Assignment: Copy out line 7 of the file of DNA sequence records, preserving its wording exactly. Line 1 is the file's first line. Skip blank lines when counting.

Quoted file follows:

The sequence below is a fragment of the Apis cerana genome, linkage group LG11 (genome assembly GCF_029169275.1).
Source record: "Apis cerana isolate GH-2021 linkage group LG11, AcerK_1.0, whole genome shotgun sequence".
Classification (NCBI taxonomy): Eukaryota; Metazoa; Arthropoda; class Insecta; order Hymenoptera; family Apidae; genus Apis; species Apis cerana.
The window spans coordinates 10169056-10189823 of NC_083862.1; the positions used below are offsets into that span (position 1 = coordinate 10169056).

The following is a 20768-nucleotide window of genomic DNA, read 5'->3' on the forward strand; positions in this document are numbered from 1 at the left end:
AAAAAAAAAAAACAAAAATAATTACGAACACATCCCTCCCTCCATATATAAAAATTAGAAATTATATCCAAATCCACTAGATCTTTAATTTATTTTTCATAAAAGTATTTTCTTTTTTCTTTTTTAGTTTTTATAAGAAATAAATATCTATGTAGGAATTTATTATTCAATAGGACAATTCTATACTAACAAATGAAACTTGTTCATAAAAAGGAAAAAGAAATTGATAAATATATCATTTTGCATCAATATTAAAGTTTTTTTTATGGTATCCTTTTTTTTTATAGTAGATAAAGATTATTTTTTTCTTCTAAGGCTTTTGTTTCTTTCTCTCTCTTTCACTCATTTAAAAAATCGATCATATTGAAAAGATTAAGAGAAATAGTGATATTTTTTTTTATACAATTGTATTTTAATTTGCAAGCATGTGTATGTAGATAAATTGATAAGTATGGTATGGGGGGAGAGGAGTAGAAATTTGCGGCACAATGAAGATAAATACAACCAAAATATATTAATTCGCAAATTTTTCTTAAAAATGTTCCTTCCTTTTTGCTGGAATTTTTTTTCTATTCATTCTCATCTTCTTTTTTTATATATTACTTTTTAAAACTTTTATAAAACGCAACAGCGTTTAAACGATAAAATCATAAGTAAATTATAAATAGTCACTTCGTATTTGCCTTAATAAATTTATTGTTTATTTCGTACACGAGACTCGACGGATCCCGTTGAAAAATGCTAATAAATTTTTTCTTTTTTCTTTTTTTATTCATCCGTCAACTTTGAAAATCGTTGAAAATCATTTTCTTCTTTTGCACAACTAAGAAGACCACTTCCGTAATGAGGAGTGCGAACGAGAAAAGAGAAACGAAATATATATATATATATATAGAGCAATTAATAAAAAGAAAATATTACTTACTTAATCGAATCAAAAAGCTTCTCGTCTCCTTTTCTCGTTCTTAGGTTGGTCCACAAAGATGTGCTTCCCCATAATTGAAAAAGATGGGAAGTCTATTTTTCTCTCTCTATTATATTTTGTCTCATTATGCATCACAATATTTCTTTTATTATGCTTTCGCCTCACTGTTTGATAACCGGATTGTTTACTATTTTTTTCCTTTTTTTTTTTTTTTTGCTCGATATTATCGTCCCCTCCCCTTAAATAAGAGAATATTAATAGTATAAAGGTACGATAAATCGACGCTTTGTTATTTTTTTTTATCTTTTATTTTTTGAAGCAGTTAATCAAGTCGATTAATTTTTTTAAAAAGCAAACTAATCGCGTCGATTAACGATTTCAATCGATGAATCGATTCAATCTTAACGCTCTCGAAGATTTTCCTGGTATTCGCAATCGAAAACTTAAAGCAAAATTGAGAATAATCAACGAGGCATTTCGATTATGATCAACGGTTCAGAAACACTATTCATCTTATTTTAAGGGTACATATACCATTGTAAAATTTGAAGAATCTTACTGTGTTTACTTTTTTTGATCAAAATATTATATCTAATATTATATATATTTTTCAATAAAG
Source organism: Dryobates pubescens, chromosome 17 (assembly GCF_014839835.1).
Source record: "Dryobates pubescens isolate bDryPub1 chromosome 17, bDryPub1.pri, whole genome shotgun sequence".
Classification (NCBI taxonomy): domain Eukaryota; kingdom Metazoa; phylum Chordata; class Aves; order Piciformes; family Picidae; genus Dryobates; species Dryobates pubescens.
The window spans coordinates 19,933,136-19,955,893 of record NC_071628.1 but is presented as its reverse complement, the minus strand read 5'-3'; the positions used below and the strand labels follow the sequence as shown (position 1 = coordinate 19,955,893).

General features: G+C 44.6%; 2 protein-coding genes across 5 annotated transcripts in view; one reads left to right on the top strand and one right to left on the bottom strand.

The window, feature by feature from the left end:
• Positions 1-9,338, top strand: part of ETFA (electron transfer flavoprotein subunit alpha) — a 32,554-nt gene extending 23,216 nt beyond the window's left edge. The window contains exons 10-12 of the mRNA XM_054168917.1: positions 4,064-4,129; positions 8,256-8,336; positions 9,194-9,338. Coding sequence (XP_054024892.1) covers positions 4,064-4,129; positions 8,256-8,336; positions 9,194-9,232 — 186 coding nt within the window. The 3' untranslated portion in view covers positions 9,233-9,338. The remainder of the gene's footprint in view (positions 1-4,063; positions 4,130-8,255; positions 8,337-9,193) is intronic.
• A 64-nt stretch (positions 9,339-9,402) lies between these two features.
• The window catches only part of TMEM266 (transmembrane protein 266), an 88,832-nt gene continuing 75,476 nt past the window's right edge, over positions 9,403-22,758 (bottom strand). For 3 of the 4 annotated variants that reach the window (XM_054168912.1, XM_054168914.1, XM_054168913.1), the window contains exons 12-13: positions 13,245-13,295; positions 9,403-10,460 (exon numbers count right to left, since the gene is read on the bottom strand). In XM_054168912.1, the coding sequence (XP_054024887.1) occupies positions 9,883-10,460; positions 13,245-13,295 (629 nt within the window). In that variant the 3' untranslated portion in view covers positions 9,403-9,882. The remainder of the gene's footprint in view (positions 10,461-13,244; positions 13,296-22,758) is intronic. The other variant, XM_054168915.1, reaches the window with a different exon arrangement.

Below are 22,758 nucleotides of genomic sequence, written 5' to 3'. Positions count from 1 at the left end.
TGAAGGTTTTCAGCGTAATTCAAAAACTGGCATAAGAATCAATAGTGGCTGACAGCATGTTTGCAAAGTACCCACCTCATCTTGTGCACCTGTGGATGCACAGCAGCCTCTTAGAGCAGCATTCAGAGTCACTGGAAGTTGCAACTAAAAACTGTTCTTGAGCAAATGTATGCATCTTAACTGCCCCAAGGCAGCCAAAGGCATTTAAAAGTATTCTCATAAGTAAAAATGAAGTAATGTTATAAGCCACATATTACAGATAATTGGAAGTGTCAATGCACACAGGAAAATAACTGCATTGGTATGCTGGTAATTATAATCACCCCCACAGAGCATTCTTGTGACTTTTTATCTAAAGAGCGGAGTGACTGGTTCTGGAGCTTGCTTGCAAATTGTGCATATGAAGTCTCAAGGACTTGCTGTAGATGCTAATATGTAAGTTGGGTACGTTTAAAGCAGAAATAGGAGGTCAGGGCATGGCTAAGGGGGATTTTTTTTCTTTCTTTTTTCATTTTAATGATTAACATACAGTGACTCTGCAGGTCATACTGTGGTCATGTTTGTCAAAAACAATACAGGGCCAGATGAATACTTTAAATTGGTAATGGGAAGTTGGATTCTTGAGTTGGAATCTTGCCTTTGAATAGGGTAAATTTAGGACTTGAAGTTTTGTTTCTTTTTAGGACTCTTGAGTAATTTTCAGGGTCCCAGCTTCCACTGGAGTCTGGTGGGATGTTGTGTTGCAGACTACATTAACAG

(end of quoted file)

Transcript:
Source organism: Dryobates pubescens, chromosome 17 (assembly GCF_014839835.1).